After years in the doldrums, regional rugby is on the up in Wales and there are several reasons to give cause for optimism that this growth shall continue.
The Success of Judgement Day-
The record breaking success of ‘Judgement Day’: Welsh rugby’s yearly double-header between its four regions, once again showed that if packaged properly welsh fans will turn out. 68,262 fans turned out at the Principality stadium to watch the Ospreys beat Cardiff Blues 40-27 and the Scarlets triumph 34-20 over the Dragons with fourteen tries served up in total.
— ProRugbyWales (@prorugbywales) April 30, 2016
The crowd number overtook the previous record of 52,762 from last year’s event and more than trebled the 30,000 who showed up for the 2014 edition. It broke the Pro12 attendance record as well as the record for the highest crowd attendance involving a welsh region, overtaking the 65,756 who witnessed the Ospreys beat Leicester at Twickenham in the 2008 EDF Energy Cup final.
Yes tickets were only ten pounds but the event managed to pull in people who wouldn’t normally attend regional games and gave them a decent show. The hope now is that these people will become regulars at their regions’ grounds.
Increased derby crowds-
Increased attendances in derby matches this season has also been another shot in the arm for regional rugby in the principality. High quality and high intensity games between the regions have made for fine spectacles for rugby fans with good quality rugby and strong competitiveness on show.
National Dual contracts-
The advent of National Dual contracts for Wales’ established and most talented young stars is another important factor in the improving fortunes of Welsh regional rugby. The contracts which are 60% funded by the WRU and 40% by the region are allowing Wales to keep many of its best players.
Since their inception in 2014, a mix of established stars and talented young players have signed them including the likes of Wales skipper Sam Warburton (Cardiff Blues) and Gareth Anscombe (Cardiff Blues); while eight Ospreys have signed on the dotted line in: Alun Wyn Jones, Dan Lydiate, Dan Biggar, Rhys Webb, Scott Baldwin, James King, Dan Baker and youngster Rory Thronton.
Five Scarlets have penned deals: Scott Williams, Samson Lee, the returning Jonathan Davies, Jake Ball and the Ospreys bound Rhodri Jones while youngsters Hallam Morgan and Tyler Morgan are the two Newport Gwent Dragons contracted.
Keeping the best talent in Wales will only strengthen the regional game and although there have been failures; apart from Toby Faletau’s decision to not sign an NDC and move to Bath, NDC’s are generally working. The only current members of the Welsh squad plying their trade outside Wales are: George North (Northampton), Jamie Roberts (Harlequins), Luke Charteris (Racing 92), Tomas Francis (Exeter Chiefs), Rhys Priestland (Bath) and Jonathan Davies (Clermont Auvergne). Although as written above, former Scarlet skipper Davies will be returning to Parc y Scarlets for next season.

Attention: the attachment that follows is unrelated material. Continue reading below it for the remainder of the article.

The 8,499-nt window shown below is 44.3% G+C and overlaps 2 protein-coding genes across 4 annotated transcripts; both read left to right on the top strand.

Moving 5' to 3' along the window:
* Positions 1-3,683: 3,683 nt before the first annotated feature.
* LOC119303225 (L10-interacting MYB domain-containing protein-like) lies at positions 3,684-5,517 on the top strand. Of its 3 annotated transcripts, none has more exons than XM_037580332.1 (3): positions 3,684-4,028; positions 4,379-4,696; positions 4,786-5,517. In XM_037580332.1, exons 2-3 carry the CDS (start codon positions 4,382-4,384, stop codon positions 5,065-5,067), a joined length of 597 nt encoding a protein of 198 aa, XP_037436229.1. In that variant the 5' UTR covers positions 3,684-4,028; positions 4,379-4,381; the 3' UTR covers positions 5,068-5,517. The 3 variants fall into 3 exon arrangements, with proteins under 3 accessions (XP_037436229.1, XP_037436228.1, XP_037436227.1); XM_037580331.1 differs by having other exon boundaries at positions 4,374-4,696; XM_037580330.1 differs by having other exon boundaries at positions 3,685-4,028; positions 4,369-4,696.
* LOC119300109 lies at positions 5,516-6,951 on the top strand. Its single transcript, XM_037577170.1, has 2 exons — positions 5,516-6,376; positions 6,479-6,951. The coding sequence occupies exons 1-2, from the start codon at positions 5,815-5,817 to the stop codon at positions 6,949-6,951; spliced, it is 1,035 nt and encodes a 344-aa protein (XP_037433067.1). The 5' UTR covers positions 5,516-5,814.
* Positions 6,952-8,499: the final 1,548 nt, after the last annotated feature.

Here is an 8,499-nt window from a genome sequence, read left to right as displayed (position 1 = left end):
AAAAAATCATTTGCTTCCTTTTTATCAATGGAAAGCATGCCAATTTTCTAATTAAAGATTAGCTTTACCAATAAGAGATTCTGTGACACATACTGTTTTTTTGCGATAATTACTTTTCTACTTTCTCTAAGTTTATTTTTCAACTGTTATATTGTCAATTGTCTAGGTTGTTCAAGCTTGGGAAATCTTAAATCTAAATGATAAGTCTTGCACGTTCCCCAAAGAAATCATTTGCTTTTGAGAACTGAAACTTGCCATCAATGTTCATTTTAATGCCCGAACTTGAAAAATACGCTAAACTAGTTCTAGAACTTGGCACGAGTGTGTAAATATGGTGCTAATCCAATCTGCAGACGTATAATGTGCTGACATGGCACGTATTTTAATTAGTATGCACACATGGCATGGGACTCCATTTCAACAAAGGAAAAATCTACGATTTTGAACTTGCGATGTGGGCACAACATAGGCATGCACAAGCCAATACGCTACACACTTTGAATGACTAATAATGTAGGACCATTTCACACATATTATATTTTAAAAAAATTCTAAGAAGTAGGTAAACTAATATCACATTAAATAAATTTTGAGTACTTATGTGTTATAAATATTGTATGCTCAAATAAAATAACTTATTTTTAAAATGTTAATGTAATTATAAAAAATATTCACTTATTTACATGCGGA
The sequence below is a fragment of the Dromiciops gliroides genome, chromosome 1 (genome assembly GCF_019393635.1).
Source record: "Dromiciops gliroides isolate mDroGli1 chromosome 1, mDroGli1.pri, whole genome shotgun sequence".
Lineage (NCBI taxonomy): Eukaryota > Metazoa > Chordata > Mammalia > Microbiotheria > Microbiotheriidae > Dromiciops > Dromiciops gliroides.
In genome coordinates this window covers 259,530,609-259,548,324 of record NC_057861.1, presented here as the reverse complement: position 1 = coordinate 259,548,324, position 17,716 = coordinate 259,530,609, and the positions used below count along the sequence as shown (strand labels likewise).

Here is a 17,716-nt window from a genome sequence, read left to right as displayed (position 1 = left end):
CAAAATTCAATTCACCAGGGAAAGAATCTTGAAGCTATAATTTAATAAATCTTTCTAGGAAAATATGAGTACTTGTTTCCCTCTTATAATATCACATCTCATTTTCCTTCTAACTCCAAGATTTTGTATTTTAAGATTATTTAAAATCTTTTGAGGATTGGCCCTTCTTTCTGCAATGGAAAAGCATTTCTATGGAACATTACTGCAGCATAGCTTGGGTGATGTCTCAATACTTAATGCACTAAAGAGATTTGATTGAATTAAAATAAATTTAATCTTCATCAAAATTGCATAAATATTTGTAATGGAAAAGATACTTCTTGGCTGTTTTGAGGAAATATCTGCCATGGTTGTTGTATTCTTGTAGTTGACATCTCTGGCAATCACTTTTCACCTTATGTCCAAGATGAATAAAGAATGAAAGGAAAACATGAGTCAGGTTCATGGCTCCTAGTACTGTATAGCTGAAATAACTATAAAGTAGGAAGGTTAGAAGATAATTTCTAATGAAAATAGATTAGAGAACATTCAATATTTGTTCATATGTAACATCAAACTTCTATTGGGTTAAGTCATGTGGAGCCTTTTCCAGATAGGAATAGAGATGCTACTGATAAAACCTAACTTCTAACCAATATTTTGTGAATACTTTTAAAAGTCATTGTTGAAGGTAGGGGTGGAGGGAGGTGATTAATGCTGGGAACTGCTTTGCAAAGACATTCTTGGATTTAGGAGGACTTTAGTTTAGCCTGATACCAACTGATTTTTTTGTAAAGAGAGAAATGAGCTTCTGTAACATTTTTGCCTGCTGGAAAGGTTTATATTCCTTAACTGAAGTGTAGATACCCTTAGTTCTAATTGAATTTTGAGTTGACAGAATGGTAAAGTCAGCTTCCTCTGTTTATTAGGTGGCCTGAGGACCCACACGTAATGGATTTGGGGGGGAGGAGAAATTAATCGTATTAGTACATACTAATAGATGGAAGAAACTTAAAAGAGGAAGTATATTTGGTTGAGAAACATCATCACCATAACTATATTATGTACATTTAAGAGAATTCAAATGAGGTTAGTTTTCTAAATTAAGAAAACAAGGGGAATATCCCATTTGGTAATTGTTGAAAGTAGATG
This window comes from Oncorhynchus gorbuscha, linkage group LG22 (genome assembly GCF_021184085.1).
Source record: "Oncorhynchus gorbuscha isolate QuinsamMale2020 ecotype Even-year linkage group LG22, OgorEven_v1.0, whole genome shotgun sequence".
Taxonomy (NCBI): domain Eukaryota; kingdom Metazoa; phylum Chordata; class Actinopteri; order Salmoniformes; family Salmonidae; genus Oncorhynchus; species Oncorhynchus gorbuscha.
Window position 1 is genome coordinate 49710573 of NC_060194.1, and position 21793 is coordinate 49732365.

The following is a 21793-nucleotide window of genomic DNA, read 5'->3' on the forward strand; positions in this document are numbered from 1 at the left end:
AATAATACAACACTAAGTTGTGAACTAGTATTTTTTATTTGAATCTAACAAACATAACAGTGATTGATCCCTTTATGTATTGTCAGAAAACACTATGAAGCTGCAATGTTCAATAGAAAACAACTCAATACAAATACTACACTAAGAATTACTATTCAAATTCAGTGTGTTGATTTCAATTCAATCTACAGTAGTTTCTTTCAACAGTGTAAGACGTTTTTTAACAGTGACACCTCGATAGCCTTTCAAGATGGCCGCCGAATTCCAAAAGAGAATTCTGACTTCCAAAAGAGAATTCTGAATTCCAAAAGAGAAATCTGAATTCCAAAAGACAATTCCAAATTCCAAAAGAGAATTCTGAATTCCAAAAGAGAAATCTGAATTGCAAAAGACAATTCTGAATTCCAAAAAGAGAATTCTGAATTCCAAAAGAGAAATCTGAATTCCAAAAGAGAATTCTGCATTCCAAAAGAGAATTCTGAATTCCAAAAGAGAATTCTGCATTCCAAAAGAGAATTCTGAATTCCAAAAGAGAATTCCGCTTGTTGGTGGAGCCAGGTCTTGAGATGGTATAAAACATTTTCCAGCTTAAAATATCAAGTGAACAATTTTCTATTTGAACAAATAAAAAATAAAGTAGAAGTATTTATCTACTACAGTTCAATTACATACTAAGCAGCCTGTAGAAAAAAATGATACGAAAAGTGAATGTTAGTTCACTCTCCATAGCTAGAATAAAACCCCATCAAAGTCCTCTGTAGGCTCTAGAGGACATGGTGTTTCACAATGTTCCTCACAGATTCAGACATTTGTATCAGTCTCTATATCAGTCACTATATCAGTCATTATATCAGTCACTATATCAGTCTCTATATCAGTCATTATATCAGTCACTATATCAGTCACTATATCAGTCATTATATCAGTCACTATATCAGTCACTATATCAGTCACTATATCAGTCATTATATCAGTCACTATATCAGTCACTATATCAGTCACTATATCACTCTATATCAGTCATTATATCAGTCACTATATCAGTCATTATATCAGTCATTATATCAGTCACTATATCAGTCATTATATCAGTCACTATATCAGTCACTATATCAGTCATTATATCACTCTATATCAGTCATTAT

The success of the academies-
The rich amount of talent coming through the regions’ academies is another cause for optimism. For the Scarlets, the likes of winger Steffan Hughes, and Wales U20 stars Tomas Francis and Daniel Jones have impressed this season. While at the Blues 20 year-old prop Dillon Lewis has been making waves, turning out 13 times this season having made his pro debut.
Fellow prop Corey Domachowski made his ‘Pro-bow’ this season in the Guinness Pro12, coming off the bench against reigning champions Glasgow Warriors while fly-half Jarrod Evans has looked the business in his 16 appearances for Danny Wilson’s team.
At the Liberty Stadium, 19 year-old Wales U20 centre Owen Watkin has been earning rave reviews in his eleven Pro12 appearances for the Ospreys; watch the link below of a superb team try excellently finished by Watkin for the Wales U20 side in this season’s underage 6 Nations.
Fellow Wales U20 Grand Slam winner Adam Beard has also been impressing while filling in for the injured Alun Wyn Jones, while academy graduate Sam Davies continues to go from strength to strength at 10 after another excellent season.
Dragons 20 year-old Tyler Morgan is displaying plenty of potential of developing into a player of considerate talent, having played for Wales in their World Cup Quarter final against South Africa, Morgan made a positive impression before being forced off with a dislocated shoulder. Having missed most of the season through injury, the centre has impressed on his return.
No8 Harrison Keddie, one of Wales U20’s standout performers in their Grand Slam campaign, is learning his trade at Ebbw Vale and will surely make his regional bow next season. Flying 21 year-old winger Ashton Hewitt is another promising academy product who has enjoyed a fine season, touching down seven times this season before a shoulder injury interrupted his season.
While there is still much to be done in order for Welsh club rugby to improve, if these current positive trends can be sustained then there is much to be optimistic about for Welsh fans moving forward.
Regional rugby in Wales is on the up.
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